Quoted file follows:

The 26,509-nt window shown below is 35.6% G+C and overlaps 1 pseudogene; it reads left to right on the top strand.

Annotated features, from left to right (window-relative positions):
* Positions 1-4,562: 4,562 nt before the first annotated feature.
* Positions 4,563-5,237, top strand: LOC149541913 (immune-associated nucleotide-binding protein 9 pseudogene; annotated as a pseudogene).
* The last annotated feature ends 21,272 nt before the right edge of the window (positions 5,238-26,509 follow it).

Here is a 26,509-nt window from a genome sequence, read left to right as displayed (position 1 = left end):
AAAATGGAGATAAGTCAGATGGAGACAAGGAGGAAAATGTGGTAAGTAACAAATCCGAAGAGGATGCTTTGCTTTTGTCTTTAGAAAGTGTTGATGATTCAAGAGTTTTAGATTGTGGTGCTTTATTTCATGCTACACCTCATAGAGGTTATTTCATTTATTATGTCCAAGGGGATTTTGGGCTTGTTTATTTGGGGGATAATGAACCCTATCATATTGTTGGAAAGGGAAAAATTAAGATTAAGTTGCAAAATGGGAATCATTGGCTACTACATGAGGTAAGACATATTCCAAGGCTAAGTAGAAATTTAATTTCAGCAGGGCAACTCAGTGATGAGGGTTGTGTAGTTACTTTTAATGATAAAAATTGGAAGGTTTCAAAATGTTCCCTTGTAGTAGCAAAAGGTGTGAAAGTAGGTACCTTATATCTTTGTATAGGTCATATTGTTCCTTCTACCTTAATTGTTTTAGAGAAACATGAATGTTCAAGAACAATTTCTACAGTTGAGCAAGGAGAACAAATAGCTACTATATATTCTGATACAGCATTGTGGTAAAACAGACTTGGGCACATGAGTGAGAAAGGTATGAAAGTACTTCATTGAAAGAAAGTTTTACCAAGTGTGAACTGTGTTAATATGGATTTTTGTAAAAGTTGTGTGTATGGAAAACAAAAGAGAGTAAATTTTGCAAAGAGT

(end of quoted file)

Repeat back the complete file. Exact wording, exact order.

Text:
The 26,509-nt window shown below is 35.6% G+C and overlaps 1 pseudogene; it reads left to right on the top strand.

Annotated features, from left to right (window-relative positions):
* Positions 1-4,562: 4,562 nt before the first annotated feature.
* Positions 4,563-5,237, top strand: LOC149541913 (immune-associated nucleotide-binding protein 9 pseudogene; annotated as a pseudogene).
* The last annotated feature ends 21,272 nt before the right edge of the window (positions 5,238-26,509 follow it).

Here is a 26,509-nt window from a genome sequence, read left to right as displayed (position 1 = left end):
AAAATGGAGATAAGTCAGATGGAGACAAGGAGGAAAATGTGGTAAGTAACAAATCCGAAGAGGATGCTTTGCTTTTGTCTTTAGAAAGTGTTGATGATTCAAGAGTTTTAGATTGTGGTGCTTTATTTCATGCTACACCTCATAGAGGTTATTTCATTTATTATGTCCAAGGGGATTTTGGGCTTGTTTATTTGGGGGATAATGAACCCTATCATATTGTTGGAAAGGGAAAAATTAAGATTAAGTTGCAAAATGGGAATCATTGGCTACTACATGAGGTAAGACATATTCCAAGGCTAAGTAGAAATTTAATTTCAGCAGGGCAACTCAGTGATGAGGGTTGTGTAGTTACTTTTAATGATAAAAATTGGAAGGTTTCAAAATGTTCCCTTGTAGTAGCAAAAGGTGTGAAAGTAGGTACCTTATATCTTTGTATAGGTCATATTGTTCCTTCTACCTTAATTGTTTTAGAGAAACATGAATGTTCAAGAACAATTTCTACAGTTGAGCAAGGAGAACAAATAGCTACTATATATTCTGATACAGCATTGTGGTAAAACAGACTTGGGCACATGAGTGAGAAAGGTATGAAAGTACTTCATTGAAAGAAAGTTTTACCAAGTGTGAACTGTGTTAATATGGATTTTTGTAAAAGTTGTGTGTATGGAAAACAAAAGAGAGTAAATTTTGCAAAGAGT